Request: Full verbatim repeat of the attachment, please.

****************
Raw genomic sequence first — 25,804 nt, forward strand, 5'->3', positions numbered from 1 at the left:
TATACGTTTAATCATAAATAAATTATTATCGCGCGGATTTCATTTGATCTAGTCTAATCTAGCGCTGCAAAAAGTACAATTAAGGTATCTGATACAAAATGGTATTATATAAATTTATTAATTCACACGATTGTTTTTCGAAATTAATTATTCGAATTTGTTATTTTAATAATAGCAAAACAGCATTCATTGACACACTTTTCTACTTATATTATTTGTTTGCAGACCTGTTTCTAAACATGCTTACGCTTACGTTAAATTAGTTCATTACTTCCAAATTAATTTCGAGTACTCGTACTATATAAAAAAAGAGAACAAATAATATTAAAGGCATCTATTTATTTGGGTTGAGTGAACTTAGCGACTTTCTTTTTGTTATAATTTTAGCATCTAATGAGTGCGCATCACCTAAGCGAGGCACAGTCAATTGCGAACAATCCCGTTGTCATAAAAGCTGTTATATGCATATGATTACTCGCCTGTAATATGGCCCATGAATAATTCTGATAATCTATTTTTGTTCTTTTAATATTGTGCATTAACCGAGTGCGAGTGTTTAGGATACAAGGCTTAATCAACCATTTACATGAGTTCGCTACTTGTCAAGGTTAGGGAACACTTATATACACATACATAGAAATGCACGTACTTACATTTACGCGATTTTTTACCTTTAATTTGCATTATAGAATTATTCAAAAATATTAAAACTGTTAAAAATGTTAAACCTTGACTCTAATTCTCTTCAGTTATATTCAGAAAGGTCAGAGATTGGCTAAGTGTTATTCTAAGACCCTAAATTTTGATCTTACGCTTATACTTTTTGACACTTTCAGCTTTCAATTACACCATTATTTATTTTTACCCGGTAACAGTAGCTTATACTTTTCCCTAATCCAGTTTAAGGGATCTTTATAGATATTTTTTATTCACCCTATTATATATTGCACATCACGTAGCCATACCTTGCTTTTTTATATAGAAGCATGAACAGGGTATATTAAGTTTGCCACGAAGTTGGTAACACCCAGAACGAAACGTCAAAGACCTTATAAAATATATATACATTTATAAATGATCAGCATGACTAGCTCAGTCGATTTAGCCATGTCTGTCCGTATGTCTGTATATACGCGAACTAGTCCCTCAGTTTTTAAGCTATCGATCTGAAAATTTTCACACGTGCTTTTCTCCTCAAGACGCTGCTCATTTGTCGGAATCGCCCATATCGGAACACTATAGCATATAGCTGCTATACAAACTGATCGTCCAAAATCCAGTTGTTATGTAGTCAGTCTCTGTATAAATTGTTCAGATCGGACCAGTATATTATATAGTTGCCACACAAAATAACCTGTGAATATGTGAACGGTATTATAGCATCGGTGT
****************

Raw genomic sequence first — 25,804 nt, forward strand, 5'->3', positions numbered from 1 at the left:
TATACGTTTAATCATAAATAAATTATTATCGCGCGGATTTCATTTGATCTAGTCTAATCTAGCGCTGCAAAAAGTACAATTAAGGTATCTGATACAAAATGGTATTATATAAATTTATTAATTCACACGATTGTTTTTCGAAATTAATTATTCGAATTTGTTATTTTAATAATAGCAAAACAGCATTCATTGACACACTTTTCTACTTATATTATTTGTTTGCAGACCTGTTTCTAAACATGCTTACGCTTACGTTAAATTAGTTCATTACTTCCAAATTAATTTCGAGTACTCGTACTATATAAAAAAAGAGAACAAATAATATTAAAGGCATCTATTTATTTGGGTTGAGTGAACTTAGCGACTTTCTTTTTGTTATAATTTTAGCATCTAATGAGTGCGCATCACCTAAGCGAGGCACAGTCAATTGCGAACAATCCCGTTGTCATAAAAGCTGTTATATGCATATGATTACTCGCCTGTAATATGGCCCATGAATAATTCTGATAATCTATTTTTGTTCTTTTAATATTGTGCATTAACCGAGTGCGAGTGTTTAGGATACAAGGCTTAATCAACCATTTACATGAGTTCGCTACTTGTCAAGGTTAGGGAACACTTATATACACATACATAGAAATGCACGTACTTACATTTACGCGATTTTTTACCTTTAATTTGCATTATAGAATTATTCAAAAATATTAAAACTGTTAAAAATGTTAAACCTTGACTCTAATTCTCTTCAGTTATATTCAGAAAGGTCAGAGATTGGCTAAGTGTTATTCTAAGACCCTAAATTTTGATCTTACGCTTATACTTTTTGACACTTTCAGCTTTCAATTACACCATTATTTATTTTTACCCGGTAACAGTAGCTTATACTTTTCCCTAATCCAGTTTAAGGGATCTTTATAGATATTTTTTATTCACCCTATTATATATTGCACATCACGTAGCCATACCTTGCTTTTTTATATAGAAGCATGAACAGGGTATATTAAGTTTGCCACGAAGTTGGTAACACCCAGAACGAAACGTCAAAGACCTTATAAAATATATATACATTTATAAATGATCAGCATGACTAGCTCAGTCGATTTAGCCATGTCTGTCCGTATGTCTGTATATACGCGAACTAGTCCCTCAGTTTTTAAGCTATCGATCTGAAAATTTTCACACGTGCTTTTCTCCTCAAGACGCTGCTCATTTGTCGGAATCGCCCATATCGGAACACTATAGCATATAGCTGCTATACAAACTGATCGTCCAAAATCCAGTTGTTATGTAGTCAGTCTCTGTATAAATTGTTCAGATCGGACCAGTATATTATATAGTTGCCACACAAAATAACCTGTGAATATGTGAACGGTATTATAGCATCGGTGT